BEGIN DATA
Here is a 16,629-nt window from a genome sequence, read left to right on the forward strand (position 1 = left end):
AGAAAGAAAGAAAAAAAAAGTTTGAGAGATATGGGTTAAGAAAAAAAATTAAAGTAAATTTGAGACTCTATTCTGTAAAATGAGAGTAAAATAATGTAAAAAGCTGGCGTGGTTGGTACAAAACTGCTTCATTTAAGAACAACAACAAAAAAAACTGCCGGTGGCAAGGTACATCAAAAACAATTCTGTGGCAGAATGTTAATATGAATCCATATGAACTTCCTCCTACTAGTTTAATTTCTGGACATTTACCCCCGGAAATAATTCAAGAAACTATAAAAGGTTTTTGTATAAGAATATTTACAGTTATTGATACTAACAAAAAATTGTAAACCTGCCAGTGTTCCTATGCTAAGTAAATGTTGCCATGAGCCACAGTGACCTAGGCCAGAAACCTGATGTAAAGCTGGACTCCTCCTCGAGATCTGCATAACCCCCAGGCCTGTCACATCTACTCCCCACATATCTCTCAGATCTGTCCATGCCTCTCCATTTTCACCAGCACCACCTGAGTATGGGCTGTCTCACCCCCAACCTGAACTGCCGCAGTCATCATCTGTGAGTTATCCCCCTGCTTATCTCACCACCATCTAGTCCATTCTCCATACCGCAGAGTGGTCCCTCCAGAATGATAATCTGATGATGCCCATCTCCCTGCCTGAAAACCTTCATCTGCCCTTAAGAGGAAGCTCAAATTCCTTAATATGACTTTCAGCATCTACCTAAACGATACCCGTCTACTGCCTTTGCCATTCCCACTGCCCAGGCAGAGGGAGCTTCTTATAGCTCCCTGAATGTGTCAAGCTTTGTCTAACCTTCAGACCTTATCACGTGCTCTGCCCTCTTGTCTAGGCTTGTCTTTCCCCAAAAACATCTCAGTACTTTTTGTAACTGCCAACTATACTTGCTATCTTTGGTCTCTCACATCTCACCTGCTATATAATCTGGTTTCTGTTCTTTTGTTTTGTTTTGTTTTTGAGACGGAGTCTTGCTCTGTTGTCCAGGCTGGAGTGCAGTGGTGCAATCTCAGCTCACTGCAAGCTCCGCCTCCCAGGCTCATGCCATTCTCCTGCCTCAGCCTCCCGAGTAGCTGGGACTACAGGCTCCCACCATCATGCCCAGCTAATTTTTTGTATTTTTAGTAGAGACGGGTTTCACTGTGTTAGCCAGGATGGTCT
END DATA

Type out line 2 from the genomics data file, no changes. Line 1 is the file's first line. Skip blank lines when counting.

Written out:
AGAAAGAAAGAAAAAAAAAGTTTGAGAGATATGGGTTAAGAAAAAAAATTAAAGTAAATTTGAGACTCTATTCTGTAAAATGAGAGTAAAATAATGTAAAAAGCTGGCGTGGTTGGTACAAAACTGCTTCATTTAAGAACAACAACAAAAAAAACTGCCGGTGGCAAGGTACATCAAAAACAATTCTGTGGCAGAATGTTAATATGAATCCATATGAACTTCCTCCTACTAGTTTAATTTCTGGACATTTACCCCCGGAAATAATTCAAGAAACTATAAAAGGTTTTTGTATAAGAATATTTACAGTTATTGATACTAACAAAAAATTGTAAACCTGCCAGTGTTCCTATGCTAAGTAAATGTTGCCATGAGCCACAGTGACCTAGGCCAGAAACCTGATGTAAAGCTGGACTCCTCCTCGAGATCTGCATAACCCCCAGGCCTGTCACATCTACTCCCCACATATCTCTCAGATCTGTCCATGCCTCTCCATTTTCACCAGCACCACCTGAGTATGGGCTGTCTCACCCCCAACCTGAACTGCCGCAGTCATCATCTGTGAGTTATCCCCCTGCTTATCTCACCACCATCTAGTCCATTCTCCATACCGCAGAGTGGTCCCTCCAGAATGATAATCTGATGATGCCCATCTCCCTGCCTGAAAACCTTCATCTGCCCTTAAGAGGAAGCTCAAATTCCTTAATATGACTTTCAGCATCTACCTAAACGATACCCGTCTACTGCCTTTGCCATTCCCACTGCCCAGGCAGAGGGAGCTTCTTATAGCTCCCTGAATGTGTCAAGCTTTGTCTAACCTTCAGACCTTATCACGTGCTCTGCCCTCTTGTCTAGGCTTGTCTTTCCCCAAAAACATCTCAGTACTTTTTGTAACTGCCAACTATACTTGCTATCTTTGGTCTCTCACATCTCACCTGCTATATAATCTGGTTTCTGTTCTTTTGTTTTGTTTTGTTTTTGAGACGGAGTCTTGCTCTGTTGTCCAGGCTGGAGTGCAGTGGTGCAATCTCAGCTCACTGCAAGCTCCGCCTCCCAGGCTCATGCCATTCTCCTGCCTCAGCCTCCCGAGTAGCTGGGACTACAGGCTCCCACCATCATGCCCAGCTAATTTTTTGTATTTTTAGTAGAGACGGGTTTCACTGTGTTAGCCAGGATGGTCT